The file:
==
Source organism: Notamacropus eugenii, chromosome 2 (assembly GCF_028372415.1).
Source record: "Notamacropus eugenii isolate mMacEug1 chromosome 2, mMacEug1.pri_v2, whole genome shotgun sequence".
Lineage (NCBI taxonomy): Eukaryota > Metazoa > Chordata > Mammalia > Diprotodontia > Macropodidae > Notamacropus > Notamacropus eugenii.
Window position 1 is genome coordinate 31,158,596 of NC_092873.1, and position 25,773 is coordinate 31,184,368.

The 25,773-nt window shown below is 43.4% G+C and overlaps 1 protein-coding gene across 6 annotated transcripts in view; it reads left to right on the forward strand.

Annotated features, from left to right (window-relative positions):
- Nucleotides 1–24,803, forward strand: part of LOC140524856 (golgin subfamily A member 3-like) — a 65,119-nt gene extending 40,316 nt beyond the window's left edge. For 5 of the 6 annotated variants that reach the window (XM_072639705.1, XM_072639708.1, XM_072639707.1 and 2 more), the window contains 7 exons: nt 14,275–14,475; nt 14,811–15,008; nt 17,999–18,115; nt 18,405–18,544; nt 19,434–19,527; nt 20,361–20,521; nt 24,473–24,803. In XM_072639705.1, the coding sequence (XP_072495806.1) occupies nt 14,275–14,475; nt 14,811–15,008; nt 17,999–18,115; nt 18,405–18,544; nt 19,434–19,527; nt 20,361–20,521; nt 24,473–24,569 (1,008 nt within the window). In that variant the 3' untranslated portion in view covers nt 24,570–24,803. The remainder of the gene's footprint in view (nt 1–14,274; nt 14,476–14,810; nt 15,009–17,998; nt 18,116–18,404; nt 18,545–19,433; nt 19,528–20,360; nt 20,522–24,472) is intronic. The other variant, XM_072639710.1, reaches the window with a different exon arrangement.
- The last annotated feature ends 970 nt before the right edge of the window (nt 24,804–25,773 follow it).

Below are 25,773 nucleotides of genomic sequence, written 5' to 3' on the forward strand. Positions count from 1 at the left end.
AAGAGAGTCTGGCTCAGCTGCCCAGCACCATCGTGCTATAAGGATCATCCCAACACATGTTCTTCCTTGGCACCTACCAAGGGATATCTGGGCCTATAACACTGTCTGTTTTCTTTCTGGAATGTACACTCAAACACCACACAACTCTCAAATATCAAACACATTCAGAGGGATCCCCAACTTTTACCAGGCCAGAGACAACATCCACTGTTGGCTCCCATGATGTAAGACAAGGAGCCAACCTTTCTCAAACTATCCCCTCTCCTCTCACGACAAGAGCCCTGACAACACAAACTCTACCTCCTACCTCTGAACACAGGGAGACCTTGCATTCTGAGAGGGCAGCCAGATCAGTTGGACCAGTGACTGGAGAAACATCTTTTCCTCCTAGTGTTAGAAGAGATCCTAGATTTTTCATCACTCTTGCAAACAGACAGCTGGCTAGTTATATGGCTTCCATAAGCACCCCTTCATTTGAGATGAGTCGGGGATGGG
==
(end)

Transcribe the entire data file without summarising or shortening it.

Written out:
Source organism: Notamacropus eugenii, chromosome 2 (assembly GCF_028372415.1).
Source record: "Notamacropus eugenii isolate mMacEug1 chromosome 2, mMacEug1.pri_v2, whole genome shotgun sequence".
Lineage (NCBI taxonomy): Eukaryota > Metazoa > Chordata > Mammalia > Diprotodontia > Macropodidae > Notamacropus > Notamacropus eugenii.
Window position 1 is genome coordinate 31,158,596 of NC_092873.1, and position 25,773 is coordinate 31,184,368.

The 25,773-nt window shown below is 43.4% G+C and overlaps 1 protein-coding gene across 6 annotated transcripts in view; it reads left to right on the forward strand.

Annotated features, from left to right (window-relative positions):
- Nucleotides 1–24,803, forward strand: part of LOC140524856 (golgin subfamily A member 3-like) — a 65,119-nt gene extending 40,316 nt beyond the window's left edge. For 5 of the 6 annotated variants that reach the window (XM_072639705.1, XM_072639708.1, XM_072639707.1 and 2 more), the window contains 7 exons: nt 14,275–14,475; nt 14,811–15,008; nt 17,999–18,115; nt 18,405–18,544; nt 19,434–19,527; nt 20,361–20,521; nt 24,473–24,803. In XM_072639705.1, the coding sequence (XP_072495806.1) occupies nt 14,275–14,475; nt 14,811–15,008; nt 17,999–18,115; nt 18,405–18,544; nt 19,434–19,527; nt 20,361–20,521; nt 24,473–24,569 (1,008 nt within the window). In that variant the 3' untranslated portion in view covers nt 24,570–24,803. The remainder of the gene's footprint in view (nt 1–14,274; nt 14,476–14,810; nt 15,009–17,998; nt 18,116–18,404; nt 18,545–19,433; nt 19,528–20,360; nt 20,522–24,472) is intronic. The other variant, XM_072639710.1, reaches the window with a different exon arrangement.
- The last annotated feature ends 970 nt before the right edge of the window (nt 24,804–25,773 follow it).

Below are 25,773 nucleotides of genomic sequence, written 5' to 3' on the forward strand. Positions count from 1 at the left end.
AAGAGAGTCTGGCTCAGCTGCCCAGCACCATCGTGCTATAAGGATCATCCCAACACATGTTCTTCCTTGGCACCTACCAAGGGATATCTGGGCCTATAACACTGTCTGTTTTCTTTCTGGAATGTACACTCAAACACCACACAACTCTCAAATATCAAACACATTCAGAGGGATCCCCAACTTTTACCAGGCCAGAGACAACATCCACTGTTGGCTCCCATGATGTAAGACAAGGAGCCAACCTTTCTCAAACTATCCCCTCTCCTCTCACGACAAGAGCCCTGACAACACAAACTCTACCTCCTACCTCTGAACACAGGGAGACCTTGCATTCTGAGAGGGCAGCCAGATCAGTTGGACCAGTGACTGGAGAAACATCTTTTCCTCCTAGTGTTAGAAGAGATCCTAGATTTTTCATCACTCTTGCAAACAGACAGCTGGCTAGTTATATGGCTTCCATAAGCACCCCTTCATTTGAGATGAGTCGGGGATGGG